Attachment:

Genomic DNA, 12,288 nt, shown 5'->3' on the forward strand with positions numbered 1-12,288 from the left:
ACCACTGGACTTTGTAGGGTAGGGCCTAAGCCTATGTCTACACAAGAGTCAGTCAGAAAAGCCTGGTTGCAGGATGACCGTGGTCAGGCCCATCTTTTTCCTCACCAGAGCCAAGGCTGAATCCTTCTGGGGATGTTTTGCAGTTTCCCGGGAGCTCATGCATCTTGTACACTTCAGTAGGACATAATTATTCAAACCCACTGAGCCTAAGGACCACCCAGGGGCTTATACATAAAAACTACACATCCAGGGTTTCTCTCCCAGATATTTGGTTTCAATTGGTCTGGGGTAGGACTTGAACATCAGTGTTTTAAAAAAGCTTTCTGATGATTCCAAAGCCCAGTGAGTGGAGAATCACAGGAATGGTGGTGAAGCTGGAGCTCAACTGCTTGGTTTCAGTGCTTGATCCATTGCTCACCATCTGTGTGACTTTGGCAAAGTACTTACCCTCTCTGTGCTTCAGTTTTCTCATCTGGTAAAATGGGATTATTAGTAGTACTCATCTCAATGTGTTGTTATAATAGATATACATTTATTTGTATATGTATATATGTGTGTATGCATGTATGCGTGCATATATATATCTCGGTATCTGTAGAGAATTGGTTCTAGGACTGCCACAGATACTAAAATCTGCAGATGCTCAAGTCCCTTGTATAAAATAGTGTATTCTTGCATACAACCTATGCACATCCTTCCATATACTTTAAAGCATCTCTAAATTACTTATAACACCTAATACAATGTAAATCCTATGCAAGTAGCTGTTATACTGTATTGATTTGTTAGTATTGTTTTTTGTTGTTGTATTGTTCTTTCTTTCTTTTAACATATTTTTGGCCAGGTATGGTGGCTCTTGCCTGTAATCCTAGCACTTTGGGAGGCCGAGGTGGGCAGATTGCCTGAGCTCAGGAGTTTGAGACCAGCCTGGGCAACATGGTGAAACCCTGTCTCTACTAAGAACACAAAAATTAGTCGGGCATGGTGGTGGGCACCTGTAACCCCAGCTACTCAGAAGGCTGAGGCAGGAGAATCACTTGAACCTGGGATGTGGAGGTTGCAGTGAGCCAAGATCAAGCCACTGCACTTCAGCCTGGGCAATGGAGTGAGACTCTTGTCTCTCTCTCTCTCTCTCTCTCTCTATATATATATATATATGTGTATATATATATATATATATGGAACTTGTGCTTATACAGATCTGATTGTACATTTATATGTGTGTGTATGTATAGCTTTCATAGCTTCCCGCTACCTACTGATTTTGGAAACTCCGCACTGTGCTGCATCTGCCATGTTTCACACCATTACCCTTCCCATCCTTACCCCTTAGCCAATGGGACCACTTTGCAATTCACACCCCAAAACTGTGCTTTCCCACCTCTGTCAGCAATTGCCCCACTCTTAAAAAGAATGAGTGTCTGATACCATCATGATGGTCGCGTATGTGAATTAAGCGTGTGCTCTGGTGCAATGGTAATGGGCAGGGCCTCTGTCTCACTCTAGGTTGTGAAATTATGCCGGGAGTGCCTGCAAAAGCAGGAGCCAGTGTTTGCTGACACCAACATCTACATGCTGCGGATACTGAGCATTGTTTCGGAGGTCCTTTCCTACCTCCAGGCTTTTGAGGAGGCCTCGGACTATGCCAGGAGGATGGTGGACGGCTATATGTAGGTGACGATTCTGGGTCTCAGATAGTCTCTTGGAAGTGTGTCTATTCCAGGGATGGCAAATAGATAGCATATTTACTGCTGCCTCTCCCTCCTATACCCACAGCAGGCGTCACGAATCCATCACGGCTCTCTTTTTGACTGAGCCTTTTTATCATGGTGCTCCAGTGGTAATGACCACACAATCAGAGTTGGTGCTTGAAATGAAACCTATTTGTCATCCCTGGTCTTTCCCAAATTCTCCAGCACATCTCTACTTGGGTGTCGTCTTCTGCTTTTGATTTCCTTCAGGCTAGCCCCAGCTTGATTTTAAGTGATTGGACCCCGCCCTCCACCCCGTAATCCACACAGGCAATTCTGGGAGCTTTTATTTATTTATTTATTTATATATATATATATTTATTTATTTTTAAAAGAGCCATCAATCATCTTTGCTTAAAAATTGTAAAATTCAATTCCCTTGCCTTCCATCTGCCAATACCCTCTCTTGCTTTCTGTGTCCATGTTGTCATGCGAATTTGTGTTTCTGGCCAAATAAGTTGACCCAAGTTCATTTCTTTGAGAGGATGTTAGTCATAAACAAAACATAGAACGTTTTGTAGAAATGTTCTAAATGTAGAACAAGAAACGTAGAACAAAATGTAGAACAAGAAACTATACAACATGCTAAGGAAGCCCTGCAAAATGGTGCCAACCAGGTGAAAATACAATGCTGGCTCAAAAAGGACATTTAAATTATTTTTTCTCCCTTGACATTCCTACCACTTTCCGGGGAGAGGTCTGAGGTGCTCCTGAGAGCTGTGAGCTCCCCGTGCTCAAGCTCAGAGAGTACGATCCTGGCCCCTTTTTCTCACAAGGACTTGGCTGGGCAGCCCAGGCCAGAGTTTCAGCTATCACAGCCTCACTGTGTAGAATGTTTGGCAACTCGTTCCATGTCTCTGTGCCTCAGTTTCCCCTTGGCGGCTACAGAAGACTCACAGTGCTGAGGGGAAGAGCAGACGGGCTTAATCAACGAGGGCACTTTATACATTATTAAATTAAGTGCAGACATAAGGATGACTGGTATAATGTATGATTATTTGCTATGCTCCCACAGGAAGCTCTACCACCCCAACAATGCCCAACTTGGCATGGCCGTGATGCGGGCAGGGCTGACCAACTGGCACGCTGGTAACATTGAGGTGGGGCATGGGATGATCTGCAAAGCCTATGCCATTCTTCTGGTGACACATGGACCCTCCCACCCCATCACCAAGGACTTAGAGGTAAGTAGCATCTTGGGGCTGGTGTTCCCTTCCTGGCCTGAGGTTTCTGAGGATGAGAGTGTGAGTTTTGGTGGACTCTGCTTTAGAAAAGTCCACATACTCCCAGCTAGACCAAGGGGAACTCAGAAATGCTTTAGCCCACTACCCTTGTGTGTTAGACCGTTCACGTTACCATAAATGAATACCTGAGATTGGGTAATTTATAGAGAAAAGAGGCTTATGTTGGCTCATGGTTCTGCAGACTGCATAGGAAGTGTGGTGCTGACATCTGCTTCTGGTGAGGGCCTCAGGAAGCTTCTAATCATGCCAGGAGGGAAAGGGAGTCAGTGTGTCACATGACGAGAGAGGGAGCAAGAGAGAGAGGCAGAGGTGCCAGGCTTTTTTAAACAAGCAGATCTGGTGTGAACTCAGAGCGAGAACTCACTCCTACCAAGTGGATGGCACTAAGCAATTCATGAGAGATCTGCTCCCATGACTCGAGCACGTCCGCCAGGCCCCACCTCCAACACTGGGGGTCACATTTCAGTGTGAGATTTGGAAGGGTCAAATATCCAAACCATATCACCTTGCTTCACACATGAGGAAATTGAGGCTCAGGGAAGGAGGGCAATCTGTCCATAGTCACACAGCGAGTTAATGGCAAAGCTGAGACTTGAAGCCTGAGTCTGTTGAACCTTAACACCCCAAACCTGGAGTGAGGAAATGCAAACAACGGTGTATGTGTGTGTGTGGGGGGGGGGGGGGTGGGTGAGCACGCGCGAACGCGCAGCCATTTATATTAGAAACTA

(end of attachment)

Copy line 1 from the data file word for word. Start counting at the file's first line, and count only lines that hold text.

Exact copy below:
Genomic DNA, 12,288 nt, shown 5'->3' on the forward strand with positions numbered 1-12,288 from the left: